I have a problem with long-format shows, as I am not certain where to break it and give a review. A long-format show is any offering with 50 or more episodes, things like “Monster” or “Toriko” and certainly “One Piece” or “Detective Conan”. Should I wait until 52 parts are in the can and do it then or should I wait for it to ‘end’ and give the overview at that point? Such is my dilemma with this one.
A show about world domination and interplanetary protection, “World Trigger” (“Wārudo Torigā”) has as much working for it as working against it. But I get ahead of myself. Perhaps too far ahead. I started writing this in a mistaken belief that it would end fairly soon, but I guessed wrong and here we are, loads of episodes in and possibly more on the horizon. Continue reading
This is an curious entry in the mecha category. Yes, I know that I’ve mentioned that I don’t like Giant Fighting Robots shows and mecha usually evolves into it, but this is done with a bit of a different take on things.
“Comet Lucifer” (“Kometto Rushifā”) takes place on the planet of Gift. (Is there a planet called “Returns”?) On this planet are glittering blue crystals known as Giftium, which are buried deep underground. A young boy named Sōgo Amagi (on the right) lives in the prosperous mining town of Garden Indigo. Sōgo, whose hobby is collecting rare crystals, becomes involved in a dispute between his classmates, including Kaon Lanchester (on the left). He wanders deep into the ruins of a mine and discovers an underground lake. There, Sōgo meets a mysterious blue-haired girl with red eyes named Felia (in his arms) who is looking for something that takes them to the edge of their planet and into the adventures that follow. Continue reading
This is seriously one of the weirdest ninja shows I have seen since “Senran Kagura”, but with unprecedented levels of fan service and that one was burgeoning with it. And I mean off the charts direction of fan service. Can you have too much fan service? OK, the correct term for a female ninja should be ‘kunoichi’, but no one knows that, whereas everyone understands ‘ninja’.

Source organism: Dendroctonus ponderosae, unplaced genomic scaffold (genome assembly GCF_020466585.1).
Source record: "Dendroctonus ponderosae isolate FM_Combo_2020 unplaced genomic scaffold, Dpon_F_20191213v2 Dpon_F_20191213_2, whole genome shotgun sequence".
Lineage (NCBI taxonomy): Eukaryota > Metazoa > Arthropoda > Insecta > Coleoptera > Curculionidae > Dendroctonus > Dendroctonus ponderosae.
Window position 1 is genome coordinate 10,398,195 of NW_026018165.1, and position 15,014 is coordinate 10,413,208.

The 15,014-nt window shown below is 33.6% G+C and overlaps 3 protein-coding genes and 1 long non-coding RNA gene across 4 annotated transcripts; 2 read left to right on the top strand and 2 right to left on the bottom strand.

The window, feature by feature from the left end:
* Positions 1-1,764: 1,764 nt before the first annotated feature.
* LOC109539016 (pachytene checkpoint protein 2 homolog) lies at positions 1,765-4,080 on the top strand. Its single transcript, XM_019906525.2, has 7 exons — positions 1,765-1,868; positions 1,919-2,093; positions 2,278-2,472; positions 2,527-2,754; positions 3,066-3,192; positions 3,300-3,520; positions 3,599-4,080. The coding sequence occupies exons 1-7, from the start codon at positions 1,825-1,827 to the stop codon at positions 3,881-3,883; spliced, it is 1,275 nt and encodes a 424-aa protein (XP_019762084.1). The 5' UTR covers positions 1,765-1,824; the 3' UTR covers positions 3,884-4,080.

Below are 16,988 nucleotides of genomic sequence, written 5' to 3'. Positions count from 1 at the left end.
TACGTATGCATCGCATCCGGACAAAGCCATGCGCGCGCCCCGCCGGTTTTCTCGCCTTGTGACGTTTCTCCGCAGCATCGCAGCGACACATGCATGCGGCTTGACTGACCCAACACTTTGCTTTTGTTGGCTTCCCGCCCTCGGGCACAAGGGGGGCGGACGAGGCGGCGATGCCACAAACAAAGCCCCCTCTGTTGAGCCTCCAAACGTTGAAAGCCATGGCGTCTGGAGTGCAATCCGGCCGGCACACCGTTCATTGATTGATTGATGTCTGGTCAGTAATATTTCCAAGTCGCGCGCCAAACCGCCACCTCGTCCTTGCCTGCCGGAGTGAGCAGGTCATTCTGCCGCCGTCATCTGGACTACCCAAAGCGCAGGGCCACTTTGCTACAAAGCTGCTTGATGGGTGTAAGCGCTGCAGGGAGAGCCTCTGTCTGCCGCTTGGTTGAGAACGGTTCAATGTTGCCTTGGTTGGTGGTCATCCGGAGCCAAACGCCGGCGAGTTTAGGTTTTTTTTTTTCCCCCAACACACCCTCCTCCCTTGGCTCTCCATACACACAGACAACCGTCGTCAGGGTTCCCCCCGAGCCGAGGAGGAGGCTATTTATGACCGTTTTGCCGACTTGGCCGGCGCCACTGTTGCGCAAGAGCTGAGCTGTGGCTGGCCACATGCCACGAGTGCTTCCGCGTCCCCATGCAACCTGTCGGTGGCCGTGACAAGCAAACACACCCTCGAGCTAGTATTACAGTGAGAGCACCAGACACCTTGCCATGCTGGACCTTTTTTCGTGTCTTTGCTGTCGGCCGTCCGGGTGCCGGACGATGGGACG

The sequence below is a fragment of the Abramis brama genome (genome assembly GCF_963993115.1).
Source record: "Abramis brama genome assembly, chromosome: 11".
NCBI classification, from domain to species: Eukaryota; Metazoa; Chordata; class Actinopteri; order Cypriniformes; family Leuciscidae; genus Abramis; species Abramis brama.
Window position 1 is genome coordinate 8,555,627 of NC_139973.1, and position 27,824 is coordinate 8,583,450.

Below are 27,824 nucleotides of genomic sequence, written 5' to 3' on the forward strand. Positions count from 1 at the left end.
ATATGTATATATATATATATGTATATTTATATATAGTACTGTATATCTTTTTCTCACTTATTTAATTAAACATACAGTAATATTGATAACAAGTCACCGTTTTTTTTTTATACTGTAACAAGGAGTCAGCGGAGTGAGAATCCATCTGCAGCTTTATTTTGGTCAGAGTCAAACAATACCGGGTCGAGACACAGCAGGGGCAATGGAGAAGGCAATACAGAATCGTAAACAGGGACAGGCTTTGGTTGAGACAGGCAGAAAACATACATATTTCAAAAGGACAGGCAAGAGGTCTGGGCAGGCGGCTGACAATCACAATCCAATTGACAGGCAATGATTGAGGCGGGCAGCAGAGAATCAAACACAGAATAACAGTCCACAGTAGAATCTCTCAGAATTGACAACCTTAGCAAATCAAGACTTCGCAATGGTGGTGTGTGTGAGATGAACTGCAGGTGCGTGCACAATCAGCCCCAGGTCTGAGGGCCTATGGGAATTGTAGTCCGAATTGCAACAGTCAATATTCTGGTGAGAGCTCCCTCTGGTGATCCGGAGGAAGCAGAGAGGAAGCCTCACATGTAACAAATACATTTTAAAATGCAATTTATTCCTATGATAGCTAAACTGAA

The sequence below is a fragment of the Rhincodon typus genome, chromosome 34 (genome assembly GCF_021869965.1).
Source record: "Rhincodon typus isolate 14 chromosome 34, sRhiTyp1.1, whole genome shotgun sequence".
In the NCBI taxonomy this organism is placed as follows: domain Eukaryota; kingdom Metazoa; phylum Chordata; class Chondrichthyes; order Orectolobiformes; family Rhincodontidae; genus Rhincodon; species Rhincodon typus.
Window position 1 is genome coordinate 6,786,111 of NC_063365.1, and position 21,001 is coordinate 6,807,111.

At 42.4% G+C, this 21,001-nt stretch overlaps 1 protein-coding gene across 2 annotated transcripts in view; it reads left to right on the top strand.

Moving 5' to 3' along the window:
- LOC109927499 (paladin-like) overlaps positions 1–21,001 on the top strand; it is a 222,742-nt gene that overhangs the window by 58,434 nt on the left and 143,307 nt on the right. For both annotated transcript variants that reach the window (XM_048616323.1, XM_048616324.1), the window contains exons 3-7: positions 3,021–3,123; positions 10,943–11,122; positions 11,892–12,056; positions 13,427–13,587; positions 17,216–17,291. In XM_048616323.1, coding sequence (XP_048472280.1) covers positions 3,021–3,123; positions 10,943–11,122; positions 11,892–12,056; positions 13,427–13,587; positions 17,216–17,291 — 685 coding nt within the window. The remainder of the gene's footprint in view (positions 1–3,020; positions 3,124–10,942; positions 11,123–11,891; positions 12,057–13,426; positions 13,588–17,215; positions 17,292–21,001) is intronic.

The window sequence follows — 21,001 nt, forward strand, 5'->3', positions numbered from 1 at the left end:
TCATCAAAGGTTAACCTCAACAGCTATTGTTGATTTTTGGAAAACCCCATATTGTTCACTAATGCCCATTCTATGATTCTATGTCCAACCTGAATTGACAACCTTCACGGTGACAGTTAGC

“Manyū Hiken-chō” (“Magic Breast Secret Sword Scroll“) relates a tale of ancient Japan…well, a different Japan than you have seen in the history books. In a reign ruled by the Tokugawa Shogunate (although it ran from about 1600 to 1870, let’s date this around 1840 or so), big breasts mean everything. And I mean EVERYTHING! Those who have huge breasts are guaranteed wealth and popularity. The women who lack them are not considered even human, more like pathetic wretches. Continue reading
This is a gritty crime drama, set out in a town that is ruled by crime lords, so everyone is miserable all the time. It emotionally rains every day and life is very cheap. Welcome to “Gangsta” (“Gyangusuta”).
We are in the town of Ergastulum. It is not truly identified as such, but it had a Mediterranean feel to it, almost Italian. We follow the lives of two ‘handymen’, Nicolas Brown (far left) and Worick Arcangelo (right next to him). Many years ago, Worick had Nic as a personal bodyguard, but when Worick’s father stubbed out a lit cigarette in his eye (you did notice the eye patch, right?), Nic dispatched the family and they both went underground. You see, Nic is ‘special’.
He is known as a ‘Twilight’, a person with superhuman abilities, gained from the drug Celebrer. He is deaf and uses sign language to communicate, but reads lips well. They are dispatched to clean up the dirty jobs that a lot of the other crime families won’t even touch. The two ladies? At the far end is Alex Benedetto (Ally) who was working as a prostitute, but is saved by the two guys (she plied her trade in the alley just across from their office/apartment) not only from her life, but from her abusive pimp. The little girl is Nina and works for Dr. Theo, one of those back-alley doctors who patches up people after the rather numerous battles and helps get the Twilights their Celebrer.
The series details their lives in this gritty town and the machinations in place that seem bent on eliminating all the Twilights. Continue reading
As of late, I have been running into a lot of fighting academy shows, where people of varying degrees of talents and abilities are shipped off to this particular institute or that particular school to hone their particular fighting skills, in that they may defend this country or do battle against other schools for honor and glory and taiyaki. It’s like being in “The Goblet of Fire” but without Cedric Diggory. (Hmmmm……….this is like déjà vu all over again). Much like “Sky Wizards”, “Asterisk War” and/or/perhaps/either “Bahamut”, this one, “Rakudai Kishi no Kyabarurii” (“Chivalry of a Failed Knight” or “The Heroic Tales of the Failure Knight”) continues in that same vein. Continue reading
An asterisk is that little star you sometimes see, next to things like ‘free* checking’ or ‘free* bat day’ or ‘free* Willy’. It is an indicator that things are not on the up-and-up. That is certainly the case with “The Asterisk War: The Academy City on the Water” (“ Gakusen Toshi Asutarisuku” “Academy Battle City Asterisk”). But, first, we must go back to the front.
In the 20th century, a disaster called Invertia led to the destruction of numerous cities across the world. (Well, I assume the world. I mean, only Japan got pulverized?) In response to the declining economy, the Integrated Empire Foundation is organized to assume the world’s leadership. The parallel city of Rikka, also known as Asterisk, has six academies which hold tournaments called “Festas”. Seidokan Academy becomes the 5th highest-ranking academy in Asterisk. Now, the thing about Rikka is that it is designed to look like a stylized asterisk, with the six academies as the points of the star and the festival battlegrounds as the center.